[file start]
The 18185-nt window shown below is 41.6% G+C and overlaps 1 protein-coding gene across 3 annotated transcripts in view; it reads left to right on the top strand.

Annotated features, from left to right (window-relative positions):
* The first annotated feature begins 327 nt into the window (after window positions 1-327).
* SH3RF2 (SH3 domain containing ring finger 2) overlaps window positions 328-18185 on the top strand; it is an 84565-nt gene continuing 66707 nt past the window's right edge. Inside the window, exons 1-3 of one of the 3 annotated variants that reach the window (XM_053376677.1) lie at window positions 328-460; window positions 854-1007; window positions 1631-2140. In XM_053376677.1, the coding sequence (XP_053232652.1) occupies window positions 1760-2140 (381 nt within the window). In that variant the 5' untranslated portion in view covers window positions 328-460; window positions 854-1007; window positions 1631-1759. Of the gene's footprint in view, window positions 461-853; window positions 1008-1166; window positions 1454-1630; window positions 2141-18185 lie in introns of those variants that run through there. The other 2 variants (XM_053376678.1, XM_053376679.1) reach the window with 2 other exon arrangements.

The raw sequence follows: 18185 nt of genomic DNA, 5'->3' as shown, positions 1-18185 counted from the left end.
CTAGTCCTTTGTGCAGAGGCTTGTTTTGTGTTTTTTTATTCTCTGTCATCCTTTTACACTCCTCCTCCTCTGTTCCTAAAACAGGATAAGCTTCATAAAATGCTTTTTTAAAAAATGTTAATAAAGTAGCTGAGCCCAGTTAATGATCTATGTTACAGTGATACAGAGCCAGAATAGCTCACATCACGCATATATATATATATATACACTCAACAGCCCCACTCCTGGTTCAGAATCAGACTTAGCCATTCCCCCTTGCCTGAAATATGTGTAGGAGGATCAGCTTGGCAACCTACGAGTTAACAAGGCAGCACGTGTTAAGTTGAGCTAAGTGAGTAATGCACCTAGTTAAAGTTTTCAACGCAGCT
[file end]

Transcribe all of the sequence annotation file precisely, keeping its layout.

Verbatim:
The 18185-nt window shown below is 41.6% G+C and overlaps 1 protein-coding gene across 3 annotated transcripts in view; it reads left to right on the top strand.

Annotated features, from left to right (window-relative positions):
* The first annotated feature begins 327 nt into the window (after window positions 1-327).
* SH3RF2 (SH3 domain containing ring finger 2) overlaps window positions 328-18185 on the top strand; it is an 84565-nt gene continuing 66707 nt past the window's right edge. Inside the window, exons 1-3 of one of the 3 annotated variants that reach the window (XM_053376677.1) lie at window positions 328-460; window positions 854-1007; window positions 1631-2140. In XM_053376677.1, the coding sequence (XP_053232652.1) occupies window positions 1760-2140 (381 nt within the window). In that variant the 5' untranslated portion in view covers window positions 328-460; window positions 854-1007; window positions 1631-1759. Of the gene's footprint in view, window positions 461-853; window positions 1008-1166; window positions 1454-1630; window positions 2141-18185 lie in introns of those variants that run through there. The other 2 variants (XM_053376678.1, XM_053376679.1) reach the window with 2 other exon arrangements.

The raw sequence follows: 18185 nt of genomic DNA, 5'->3' as shown, positions 1-18185 counted from the left end.
CTAGTCCTTTGTGCAGAGGCTTGTTTTGTGTTTTTTTATTCTCTGTCATCCTTTTACACTCCTCCTCCTCTGTTCCTAAAACAGGATAAGCTTCATAAAATGCTTTTTTAAAAAATGTTAATAAAGTAGCTGAGCCCAGTTAATGATCTATGTTACAGTGATACAGAGCCAGAATAGCTCACATCACGCATATATATATATATATACACTCAACAGCCCCACTCCTGGTTCAGAATCAGACTTAGCCATTCCCCCTTGCCTGAAATATGTGTAGGAGGATCAGCTTGGCAACCTACGAGTTAACAAGGCAGCACGTGTTAAGTTGAGCTAAGTGAGTAATGCACCTAGTTAAAGTTTTCAACGCAGCT